How to edit under the eye


TPF Supporters
Supporting Member
Jun 8, 2010
Reaction score
Can others edit my Photos
Photos OK to edit
So I did a shoot over the weekend that was fun (Its always fun to shoot) despite the model not giving much in terms of movement or emotion so I had to just roll with it. Any who, I noticed under her right eye a grey area where she has bags under her eye. I tried a couple things with cloning and all that to get rid of it but I couldn't get it to look natural.

Anyone care to give some insight on how to properly edit this area?

Untitled by Shutter_Inc., on Flickr

Untitled by Shutter_Inc., on Flickr

I work with both lightroom and photoshopCC
repeated careful applications of patch tool will give you a good start but a bit of makeup before would have helped a lot.

I **always** tell every single woman that I will be photographing that the single most-important makeup fundamental is plenty of under-eye concealer. Under-eye concealer really,really is a big help, and if they use something like Mabelline Fit Me, or Revlon Photo Ready, or some other under-eye concealer your work will be hugely reduced and they will look much better. I got that tip from an old glamour photo book back in the 1980's titled How To Photograph Women Beautifully, by J. Barry O'Rourke, and it has been very helpful to mention that to every woman who is going to be photographed. The thing is--most women, unless they are models and very good at makeup, will psychologically overlook dark under-eye areas and not "see" what the camera will see when studio flash hits a face. The camera eye is very unflinching, and reveals a lot of detail now that we're in the 24 to 36 megapixel range.

Patch tool can work pretty fast on this, so can the dodge tool set at fairly low density and low flow and sort of "painting on" the darker areas and lightening them up.

I sometimes go into PS and use a soft-edged brush and use the clone tool at low flow and about 85% density to clone over the under-eye area, sampling from the area right below; you need to keep the density (opacity) below 100% or it looks faked.
Yep. I also use the Patch & Dodge tools under the eyes.
Yep. Pre-shoot makeup properly done.
That's what a lot of portrait photographers have a makeup artist on staff and sell a pre-shoot makeup session as an addition to the photography session.

Add during the shoot makeup touch ups too.
See the shiny highlights above her eye and down the length of her nose in the second shot? The shine could have been mitigated with makeup.
I don't know if this tutorial is what you're looking for but I've found it useful
I use frequency separation to put the texture on it's own layer, then sample and paint color below it to taste. It retains the exact texture from the original that way.

Thank you all for all the information!

Ive never tried frequency separation before which I should apparently look into.

I look forward to shooting again with all of this new help :D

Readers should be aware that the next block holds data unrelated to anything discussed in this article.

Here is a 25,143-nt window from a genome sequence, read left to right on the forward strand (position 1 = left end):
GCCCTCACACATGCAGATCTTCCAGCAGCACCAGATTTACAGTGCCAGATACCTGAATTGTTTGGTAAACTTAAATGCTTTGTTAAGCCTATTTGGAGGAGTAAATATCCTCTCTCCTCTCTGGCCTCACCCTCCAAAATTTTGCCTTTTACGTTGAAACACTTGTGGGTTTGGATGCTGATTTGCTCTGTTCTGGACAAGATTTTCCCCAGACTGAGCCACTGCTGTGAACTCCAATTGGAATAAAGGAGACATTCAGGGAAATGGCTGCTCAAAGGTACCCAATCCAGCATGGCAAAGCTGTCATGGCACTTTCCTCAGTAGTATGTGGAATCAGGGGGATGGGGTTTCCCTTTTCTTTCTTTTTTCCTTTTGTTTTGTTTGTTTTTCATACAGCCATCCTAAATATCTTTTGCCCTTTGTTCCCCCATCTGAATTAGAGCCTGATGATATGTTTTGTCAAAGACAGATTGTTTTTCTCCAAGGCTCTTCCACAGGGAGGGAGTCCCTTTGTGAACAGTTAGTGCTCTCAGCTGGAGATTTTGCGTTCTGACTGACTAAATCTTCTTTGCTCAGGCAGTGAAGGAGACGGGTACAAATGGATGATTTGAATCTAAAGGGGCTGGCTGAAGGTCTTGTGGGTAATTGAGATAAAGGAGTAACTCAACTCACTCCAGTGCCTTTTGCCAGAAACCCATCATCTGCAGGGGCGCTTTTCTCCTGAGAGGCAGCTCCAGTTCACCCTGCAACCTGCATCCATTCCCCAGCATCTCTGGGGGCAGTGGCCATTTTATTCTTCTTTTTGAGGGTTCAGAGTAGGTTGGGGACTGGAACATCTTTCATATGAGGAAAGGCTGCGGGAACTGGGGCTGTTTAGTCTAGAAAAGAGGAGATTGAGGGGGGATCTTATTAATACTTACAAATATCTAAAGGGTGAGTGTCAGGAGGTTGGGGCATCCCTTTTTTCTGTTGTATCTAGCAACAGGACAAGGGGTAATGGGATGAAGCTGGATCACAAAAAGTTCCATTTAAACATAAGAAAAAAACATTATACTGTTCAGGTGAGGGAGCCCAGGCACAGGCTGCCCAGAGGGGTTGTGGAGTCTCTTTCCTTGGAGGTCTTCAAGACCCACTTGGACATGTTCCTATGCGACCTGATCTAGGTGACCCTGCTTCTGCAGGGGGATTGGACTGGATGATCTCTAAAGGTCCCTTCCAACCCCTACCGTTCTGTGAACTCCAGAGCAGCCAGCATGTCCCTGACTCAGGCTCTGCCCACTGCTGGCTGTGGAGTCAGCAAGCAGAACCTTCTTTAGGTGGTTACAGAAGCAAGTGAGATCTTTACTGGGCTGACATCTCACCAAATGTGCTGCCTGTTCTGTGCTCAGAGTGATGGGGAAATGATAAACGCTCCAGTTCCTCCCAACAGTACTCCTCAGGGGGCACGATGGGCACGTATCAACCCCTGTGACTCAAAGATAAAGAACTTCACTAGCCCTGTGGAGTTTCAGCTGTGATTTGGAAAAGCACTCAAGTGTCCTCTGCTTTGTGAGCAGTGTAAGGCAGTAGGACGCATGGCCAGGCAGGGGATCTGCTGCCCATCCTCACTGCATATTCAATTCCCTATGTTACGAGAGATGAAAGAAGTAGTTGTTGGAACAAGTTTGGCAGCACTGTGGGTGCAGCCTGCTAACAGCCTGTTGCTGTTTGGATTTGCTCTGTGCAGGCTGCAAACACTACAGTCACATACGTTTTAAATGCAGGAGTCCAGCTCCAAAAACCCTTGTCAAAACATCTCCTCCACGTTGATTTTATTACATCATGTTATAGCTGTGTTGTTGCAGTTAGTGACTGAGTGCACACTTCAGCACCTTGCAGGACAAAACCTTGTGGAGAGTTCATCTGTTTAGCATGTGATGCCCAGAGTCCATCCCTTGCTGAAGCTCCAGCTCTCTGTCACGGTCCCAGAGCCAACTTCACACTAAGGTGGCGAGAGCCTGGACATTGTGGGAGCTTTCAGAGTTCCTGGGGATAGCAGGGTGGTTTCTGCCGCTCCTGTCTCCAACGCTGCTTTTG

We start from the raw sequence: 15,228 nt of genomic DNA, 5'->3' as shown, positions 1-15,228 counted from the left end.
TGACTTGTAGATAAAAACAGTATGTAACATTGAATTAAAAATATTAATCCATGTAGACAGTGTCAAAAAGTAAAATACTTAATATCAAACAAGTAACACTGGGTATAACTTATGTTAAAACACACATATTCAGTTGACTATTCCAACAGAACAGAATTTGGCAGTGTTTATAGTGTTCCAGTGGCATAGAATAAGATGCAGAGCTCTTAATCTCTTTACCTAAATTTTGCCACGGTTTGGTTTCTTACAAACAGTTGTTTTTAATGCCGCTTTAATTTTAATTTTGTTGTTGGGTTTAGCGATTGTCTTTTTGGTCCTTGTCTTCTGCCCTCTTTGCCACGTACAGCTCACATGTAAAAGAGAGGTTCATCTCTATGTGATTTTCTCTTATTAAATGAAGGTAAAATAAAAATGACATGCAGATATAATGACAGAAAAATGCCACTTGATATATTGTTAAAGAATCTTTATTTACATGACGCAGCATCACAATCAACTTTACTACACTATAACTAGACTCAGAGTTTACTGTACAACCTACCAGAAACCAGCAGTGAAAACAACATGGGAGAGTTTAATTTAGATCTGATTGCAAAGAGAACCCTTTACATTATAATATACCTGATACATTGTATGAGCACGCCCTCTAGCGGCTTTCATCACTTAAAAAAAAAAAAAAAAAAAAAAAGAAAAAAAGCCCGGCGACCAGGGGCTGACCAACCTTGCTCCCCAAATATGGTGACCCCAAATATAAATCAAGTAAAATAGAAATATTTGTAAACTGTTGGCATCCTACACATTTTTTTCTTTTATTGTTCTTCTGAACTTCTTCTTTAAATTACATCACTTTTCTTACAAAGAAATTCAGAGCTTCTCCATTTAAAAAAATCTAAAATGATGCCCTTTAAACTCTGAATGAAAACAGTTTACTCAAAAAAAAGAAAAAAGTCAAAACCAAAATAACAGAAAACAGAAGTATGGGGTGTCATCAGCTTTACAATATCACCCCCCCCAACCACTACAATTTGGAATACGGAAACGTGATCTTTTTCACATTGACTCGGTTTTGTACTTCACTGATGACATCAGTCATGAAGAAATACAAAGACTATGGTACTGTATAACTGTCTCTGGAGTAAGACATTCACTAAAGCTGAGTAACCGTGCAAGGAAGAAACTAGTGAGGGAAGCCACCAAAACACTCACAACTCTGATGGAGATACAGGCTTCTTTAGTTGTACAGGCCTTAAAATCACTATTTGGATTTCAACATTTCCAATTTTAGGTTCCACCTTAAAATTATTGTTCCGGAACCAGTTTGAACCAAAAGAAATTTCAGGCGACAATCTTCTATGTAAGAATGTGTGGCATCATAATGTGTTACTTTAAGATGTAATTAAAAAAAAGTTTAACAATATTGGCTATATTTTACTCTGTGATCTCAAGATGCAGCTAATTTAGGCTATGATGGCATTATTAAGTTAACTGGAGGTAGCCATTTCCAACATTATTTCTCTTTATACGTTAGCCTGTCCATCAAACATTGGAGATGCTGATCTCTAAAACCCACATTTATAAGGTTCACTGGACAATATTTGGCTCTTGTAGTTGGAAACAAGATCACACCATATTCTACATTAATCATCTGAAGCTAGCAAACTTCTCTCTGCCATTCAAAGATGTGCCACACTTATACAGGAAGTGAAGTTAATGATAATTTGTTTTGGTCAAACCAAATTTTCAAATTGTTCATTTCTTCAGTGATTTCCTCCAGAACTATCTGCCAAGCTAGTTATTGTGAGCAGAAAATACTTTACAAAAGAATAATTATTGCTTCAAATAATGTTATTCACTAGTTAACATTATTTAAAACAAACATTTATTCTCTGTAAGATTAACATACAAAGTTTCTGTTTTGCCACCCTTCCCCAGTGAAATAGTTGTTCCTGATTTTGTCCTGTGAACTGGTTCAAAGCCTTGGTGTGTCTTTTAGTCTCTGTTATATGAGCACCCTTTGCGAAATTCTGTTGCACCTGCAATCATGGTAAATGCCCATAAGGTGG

Gave frequency separation a try and it either comes out really fake or not enough. I think its due to the girls skin texture or lack of? So I went my normal route: (different lady)

Untitled by Shutter_Inc., on Flickr

Ill post up the FS ones this evening
Which image did it not work well for you on? I'd like to give it a try, and perhaps see what you're seeing.
Which image did it not work well for you on? I'd like to give it a try, and perhaps see what you're seeing.

the one I just posted. Ill send you the RAW when I get off of work
Last edited:
Aaron Nace and his Phearn site are awesome! I love the way he teaches his methods, and there's really no quibbling with the results, even if I'm not big on his final touches to images, where he can sometimes get kinda heavy with the lens flares and false coloring to simulate light leaks and so on.

Anyway, the action he's put out there for free to do FS works great too. Makes it quick and easy.

That's a good tutorial on FS, though I'm not really keen on the method he uses for the re-coloring in that particular video. I prefer to sample and paint more selectively with a VERY soft brush at a VERY low Flow, using the Wacom pen, which is his usual method as well.

We'll see how it works out with your file. Maybe I'll even do a video of it. Been a while since I did that. :)
Here's my attempt:

Hope it's helpful. :)

Oh yeah... Pardon the memory loss on the eyedropper tool, and the mouth fumbles. That's what happens if I don't practice first. Did it in one 'take'. lol ;)

ETA: Just noticed that it doesn't show the changes in brush size either. I'll have to work that out here. Shouldn't matter too much for this one though.

ETA #2: I should also have mentioned that when I worked on the detail layer with the clone stamp tool, the Sample area for it was "Current Layer" as opposed to All Layers or This Layer and Below. That's pretty important. If you try it and it's throwing color on it and looking weird, check to be sure of that setting. :)
Last edited:

Most reactions